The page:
RICHLAND -- The classrooms at Coram Deo Academy look like any other classroom. There are student desks and chalkboards, colorful posters and maps.
But the fledgling private Christian school is very different from other public and private schools. Third-graders learn Latin. There's an emphasis on ancient texts, such as the Epic of Gilgamesh and Virgil's Aeneid.
Memorization and recitation are a crucial part of daily lessons.
And co-headmaster Ben Alexander said, "There's a lot of singing, because kids learn the best through singing."
School officials describe the program as a Christian classical education, focused on classical literature and culture and where every subject is infused with tenets of the Christian faith.
And while the school is small right now, with just 11 students in its newly opened K-3 grammar school, proponents said they see the program growing as people realize the benefits of an education grounded in faith and cultural context.
Coram Deo -- Latin for "before God's face" -- began as a collective in 2004 of three families who were homeschooling their children but needed support when it came to some advanced courses, said Alexander, who is also pastor at Trinity Church of Tri-Cities, an evangelical Protestant church in Richland. Donald Van Dyken, a retired pastor from Trinity Church, serves as co-headmaster with Alexander.
Students in the program met two days a week, leaving the rest of the week to dedicate to their own homeschooling studies and activities. More homeschool families learned of the program and joined to supplement their children's education.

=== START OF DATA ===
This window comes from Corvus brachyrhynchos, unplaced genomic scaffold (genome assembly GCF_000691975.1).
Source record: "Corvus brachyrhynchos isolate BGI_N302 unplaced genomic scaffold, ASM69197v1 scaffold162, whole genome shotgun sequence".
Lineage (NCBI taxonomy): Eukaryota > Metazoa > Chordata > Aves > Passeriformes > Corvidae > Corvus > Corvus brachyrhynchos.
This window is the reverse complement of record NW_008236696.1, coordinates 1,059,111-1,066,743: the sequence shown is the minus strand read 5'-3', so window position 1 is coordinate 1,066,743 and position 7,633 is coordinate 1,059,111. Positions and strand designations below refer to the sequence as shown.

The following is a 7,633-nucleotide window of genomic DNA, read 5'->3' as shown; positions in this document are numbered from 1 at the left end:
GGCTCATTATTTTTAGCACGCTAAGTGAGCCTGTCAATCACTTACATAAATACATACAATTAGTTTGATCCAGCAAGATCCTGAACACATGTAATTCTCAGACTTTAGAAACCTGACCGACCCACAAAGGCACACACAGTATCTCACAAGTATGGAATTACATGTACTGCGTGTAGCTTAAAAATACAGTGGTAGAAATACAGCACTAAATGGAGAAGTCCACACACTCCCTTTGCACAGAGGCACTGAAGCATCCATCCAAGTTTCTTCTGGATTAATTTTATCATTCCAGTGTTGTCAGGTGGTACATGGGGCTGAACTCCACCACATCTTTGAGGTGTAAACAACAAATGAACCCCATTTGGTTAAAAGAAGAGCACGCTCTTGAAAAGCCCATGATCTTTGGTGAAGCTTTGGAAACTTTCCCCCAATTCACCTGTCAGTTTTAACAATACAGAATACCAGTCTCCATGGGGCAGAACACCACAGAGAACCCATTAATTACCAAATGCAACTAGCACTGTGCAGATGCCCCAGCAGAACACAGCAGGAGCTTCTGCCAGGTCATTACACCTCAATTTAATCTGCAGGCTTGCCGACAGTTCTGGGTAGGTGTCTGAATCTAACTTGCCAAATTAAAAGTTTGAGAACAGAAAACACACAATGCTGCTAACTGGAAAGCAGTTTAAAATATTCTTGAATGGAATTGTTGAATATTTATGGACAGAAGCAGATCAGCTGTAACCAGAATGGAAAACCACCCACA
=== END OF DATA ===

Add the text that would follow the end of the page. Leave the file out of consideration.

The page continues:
"I thought it was cool," said Nate Davis, a 15-year-old who's in his third year with Coram Deo. "I took chemistry and Spanish, and my mom can't teach those."
Currently, the school has about 10 teachers in classrooms on the second floor of the Richland Baptist Church. There are combined classes for kindergarten and first-grade and second- and third-grades. Older homeschooled students continue to meet two days a week in various rooms for subjects ranging from algebra to beginning Greek.
Classic education model
The school's education model is based on the Trivium, a medieval education system that was part of the foundation of the liberal arts.
The youngest students are taught grammar, focusing on memorization and recitation of facts. Middle-school students are taught the basics of logic, while the oldest students learn rhetoric, or how to advocate a point of view.
Combined with this approach is a focus on and connection to the Christian faith in all studies and "the classics," or the great texts of Western culture, along with lessons in language and history.
"We want kids to be exposed to the origins of our culture," Alexander said. "We need to understand our history."
School officials said their school is the first of its kind in the Tri-Cities, but it's not a new concept in education or new to the Northwest.